Of Deficits And Denial

Volume II, Number 13 October 22, 1996

In the debates as elsewhere, both Bill Clinton and Bob Dole have repeatedly sworn that the budget must be balanced. Yet neither candidate wants to talk concretely about how they would fulfill their pledge. Meanwhile, back in Washington, neither party can sustain even modest progress toward deficit reduction.

This chronic gap between intention and behavior has all the hallmarks of addition: The media is covering up for politicians by suggesting that the deficit is no longer an urgent problem -- and that, in any case, both parties are still working hard to eradicate it. The media are wrong on both counts, and the cover-up only confirms politicians (and the electorate) in their denial.

One Deficit Won't Kill You

It is true that the federal deficit has declined for the past four years and, according to the CBO, weighed in at just $109 billion in FY 1996, less than 40 percent of its 1992 peak. Good news? Sure. But let's remember that deficits always decline during a cyclical expansion -- and that this time the decline has been assisted by a vast post-Cold War cutback in defense spending.

Unfortunately, the world cannot forever remain as recession-free or as peaceful as it is today. On our current course, even assuming no real-dollar growth in defense, the CBO projects that the deficit will start rising again in 1997 and will more than double over the next six years. Nor can our demographic Indian Summer last forever. Both the CBO and GAO say the deficit will explode when Boomers retire, rising to an economy-shattering 15 to 25 percent of GDP by the year 2025.

To look only at this year's deficit is to miss the point. No one cigarette will give you cancer. No one deficit will ruin the economy. Deficits are a long-term problem: It is the accumulation of all deficits that burdens all future taxpayers and that undermines the nation's capital stock, productivity, and living standards.

Promises, Promises

Although both parties promise a balanced budget, neither party is insisting that America take even the minimal steps required to reach even a temporary budget balance.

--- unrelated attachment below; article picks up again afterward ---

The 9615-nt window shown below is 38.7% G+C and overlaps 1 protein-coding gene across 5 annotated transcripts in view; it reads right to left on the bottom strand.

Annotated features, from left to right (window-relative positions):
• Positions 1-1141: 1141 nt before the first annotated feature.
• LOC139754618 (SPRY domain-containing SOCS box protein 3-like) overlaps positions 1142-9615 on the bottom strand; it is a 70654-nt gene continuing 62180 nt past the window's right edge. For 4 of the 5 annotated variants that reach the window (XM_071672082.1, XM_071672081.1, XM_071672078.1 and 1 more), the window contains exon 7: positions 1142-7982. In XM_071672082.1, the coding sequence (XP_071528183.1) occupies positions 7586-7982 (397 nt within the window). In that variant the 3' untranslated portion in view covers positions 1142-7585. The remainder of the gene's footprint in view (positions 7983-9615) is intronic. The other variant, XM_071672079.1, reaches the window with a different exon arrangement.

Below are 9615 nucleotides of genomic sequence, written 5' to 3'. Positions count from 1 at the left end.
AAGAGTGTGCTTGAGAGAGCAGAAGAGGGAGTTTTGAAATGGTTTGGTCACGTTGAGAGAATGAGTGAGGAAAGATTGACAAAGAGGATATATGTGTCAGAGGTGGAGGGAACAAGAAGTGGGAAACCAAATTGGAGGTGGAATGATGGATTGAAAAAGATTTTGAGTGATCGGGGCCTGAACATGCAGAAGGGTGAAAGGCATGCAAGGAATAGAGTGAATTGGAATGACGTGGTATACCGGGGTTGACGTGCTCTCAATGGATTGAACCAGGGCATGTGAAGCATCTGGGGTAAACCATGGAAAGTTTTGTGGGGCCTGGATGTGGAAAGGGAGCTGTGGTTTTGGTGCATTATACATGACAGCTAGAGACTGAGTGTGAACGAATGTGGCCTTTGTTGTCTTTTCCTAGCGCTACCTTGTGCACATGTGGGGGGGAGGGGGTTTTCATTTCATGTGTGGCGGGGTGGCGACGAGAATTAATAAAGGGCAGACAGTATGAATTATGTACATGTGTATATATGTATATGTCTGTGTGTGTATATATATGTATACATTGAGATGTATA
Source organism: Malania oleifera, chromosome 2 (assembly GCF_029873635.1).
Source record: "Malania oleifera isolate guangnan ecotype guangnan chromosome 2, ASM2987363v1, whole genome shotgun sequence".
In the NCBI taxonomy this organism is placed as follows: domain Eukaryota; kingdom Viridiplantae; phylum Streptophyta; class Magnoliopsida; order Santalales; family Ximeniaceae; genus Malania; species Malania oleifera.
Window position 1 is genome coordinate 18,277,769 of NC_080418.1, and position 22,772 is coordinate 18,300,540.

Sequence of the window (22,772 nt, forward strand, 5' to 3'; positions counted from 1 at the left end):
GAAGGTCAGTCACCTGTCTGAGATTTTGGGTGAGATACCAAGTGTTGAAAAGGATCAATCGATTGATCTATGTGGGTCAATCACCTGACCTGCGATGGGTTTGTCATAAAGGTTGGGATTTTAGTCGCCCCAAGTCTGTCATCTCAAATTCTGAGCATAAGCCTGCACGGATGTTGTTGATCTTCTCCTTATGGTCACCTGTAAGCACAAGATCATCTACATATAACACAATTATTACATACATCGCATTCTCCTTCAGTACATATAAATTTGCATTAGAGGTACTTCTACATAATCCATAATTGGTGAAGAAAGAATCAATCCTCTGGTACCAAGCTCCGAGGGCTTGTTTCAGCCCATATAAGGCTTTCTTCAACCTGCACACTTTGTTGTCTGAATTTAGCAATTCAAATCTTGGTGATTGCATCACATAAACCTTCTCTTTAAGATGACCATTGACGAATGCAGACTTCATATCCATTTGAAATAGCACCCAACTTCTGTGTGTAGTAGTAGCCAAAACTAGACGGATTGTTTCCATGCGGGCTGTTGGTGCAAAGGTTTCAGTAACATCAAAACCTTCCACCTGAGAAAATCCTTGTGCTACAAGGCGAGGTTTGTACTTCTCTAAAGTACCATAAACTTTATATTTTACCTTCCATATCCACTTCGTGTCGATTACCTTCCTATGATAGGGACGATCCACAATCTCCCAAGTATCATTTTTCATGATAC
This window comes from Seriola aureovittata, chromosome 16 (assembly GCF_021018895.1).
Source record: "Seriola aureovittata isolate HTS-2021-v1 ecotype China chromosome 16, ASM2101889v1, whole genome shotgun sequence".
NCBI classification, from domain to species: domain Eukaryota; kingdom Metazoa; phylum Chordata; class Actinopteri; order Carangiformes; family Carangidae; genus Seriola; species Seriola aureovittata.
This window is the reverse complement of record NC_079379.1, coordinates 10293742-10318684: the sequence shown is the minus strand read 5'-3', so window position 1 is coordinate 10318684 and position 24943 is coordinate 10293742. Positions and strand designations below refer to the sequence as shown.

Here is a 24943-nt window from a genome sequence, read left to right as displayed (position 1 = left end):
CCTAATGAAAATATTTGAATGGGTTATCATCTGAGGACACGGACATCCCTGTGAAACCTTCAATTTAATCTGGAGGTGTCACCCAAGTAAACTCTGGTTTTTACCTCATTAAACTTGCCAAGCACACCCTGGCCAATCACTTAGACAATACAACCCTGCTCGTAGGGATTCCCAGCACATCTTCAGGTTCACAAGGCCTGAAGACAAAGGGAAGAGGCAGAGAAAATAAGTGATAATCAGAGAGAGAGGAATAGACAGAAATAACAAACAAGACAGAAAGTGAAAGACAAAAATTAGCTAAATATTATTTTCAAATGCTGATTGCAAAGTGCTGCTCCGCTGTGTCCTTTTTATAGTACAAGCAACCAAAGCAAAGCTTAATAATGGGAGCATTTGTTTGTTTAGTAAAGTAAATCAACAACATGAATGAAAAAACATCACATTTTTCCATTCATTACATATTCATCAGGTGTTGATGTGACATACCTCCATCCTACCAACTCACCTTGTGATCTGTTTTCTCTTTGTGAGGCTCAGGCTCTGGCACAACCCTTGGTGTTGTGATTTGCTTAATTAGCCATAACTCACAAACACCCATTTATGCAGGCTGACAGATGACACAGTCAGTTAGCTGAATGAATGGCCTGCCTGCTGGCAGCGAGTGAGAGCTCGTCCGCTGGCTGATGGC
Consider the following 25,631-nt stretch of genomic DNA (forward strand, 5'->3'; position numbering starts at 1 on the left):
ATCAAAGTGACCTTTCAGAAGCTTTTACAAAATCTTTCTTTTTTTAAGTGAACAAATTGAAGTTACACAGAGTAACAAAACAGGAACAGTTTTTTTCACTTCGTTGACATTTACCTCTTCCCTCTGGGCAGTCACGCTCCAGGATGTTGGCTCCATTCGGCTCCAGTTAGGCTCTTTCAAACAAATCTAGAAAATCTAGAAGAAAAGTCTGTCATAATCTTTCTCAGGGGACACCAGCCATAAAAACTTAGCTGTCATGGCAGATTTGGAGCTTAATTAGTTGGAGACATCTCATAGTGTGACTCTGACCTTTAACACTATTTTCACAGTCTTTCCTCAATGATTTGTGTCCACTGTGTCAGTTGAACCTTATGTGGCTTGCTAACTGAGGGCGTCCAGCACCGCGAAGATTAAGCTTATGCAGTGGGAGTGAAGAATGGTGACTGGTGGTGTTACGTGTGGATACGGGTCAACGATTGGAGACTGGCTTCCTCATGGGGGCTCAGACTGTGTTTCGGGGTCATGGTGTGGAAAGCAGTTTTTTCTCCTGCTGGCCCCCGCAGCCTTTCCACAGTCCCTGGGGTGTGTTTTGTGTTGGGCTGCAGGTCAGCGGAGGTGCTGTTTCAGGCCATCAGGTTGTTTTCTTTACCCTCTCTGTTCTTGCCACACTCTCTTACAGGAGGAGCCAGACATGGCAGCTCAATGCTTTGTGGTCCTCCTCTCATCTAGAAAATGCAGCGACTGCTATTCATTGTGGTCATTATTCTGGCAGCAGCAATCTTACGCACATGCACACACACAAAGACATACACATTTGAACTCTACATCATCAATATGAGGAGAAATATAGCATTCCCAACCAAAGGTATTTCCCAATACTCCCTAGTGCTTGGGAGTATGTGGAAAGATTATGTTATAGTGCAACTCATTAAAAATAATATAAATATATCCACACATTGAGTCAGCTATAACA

To balance the budget in 2002 while cutting taxes, Dole promises large spending reductions above and beyond those called for in the FY 1997 budget resolution, approved in June by the GOP Congress. But since then, the GOP has chucked even its own resolution. Apart from welfare reform, the party leaders gave up on the resolution's central (Medicare and Medicaid) entitlement savings. They then adjourned after agreeing to a FY 1997 discretionary budget that exceeds the resolution's target. And even this target was modest: The resolution's 1997 savings amounted to a mere 4 percent of the total savings required over the entire six-year plan.

The Democrats' promises are even emptier. The primary reason the GOP gave up on entitlements this year was the Democrats' shameless and dishonest "Mediscare" campaign. As for discretionary spending, the White House did meet its target for 1997 -- but only because its budget-balance plan is even more back-ended than the GOP's. The White House says it will stay the course. But if so, why hasn't a single agency submitted to OMB any plan to keep outlays within the administration's proposed long-term spending targets?

Addiction and Common Sense

Sometimes what happens in our political system seems so unreal that one gropes for a metaphor. Imagine a gathering of alcoholics where everyone resolves to quit drinking six years from today -- with most of the cutting back to occur in year five and six. They then celebrate the decision by breaking out a keg.

Common sense tells us that lasting budget balance is best enacted now -- when few Americans need sacrifice much in the near term and when all Americans have time to adjust in the long term. Common sense also tells us not to wait until we must resort to draconian fiscal triage in the shadow of economic crisis -- or of political and generational upheaval. The real challenge is: How do we get addicts to listen to common sense?


The Concord Coalition web pages were designed by Marla Parker and Krista Reymann. These pages are now maintained by Craig Cheslog. . Last updated: 24 Apr 1997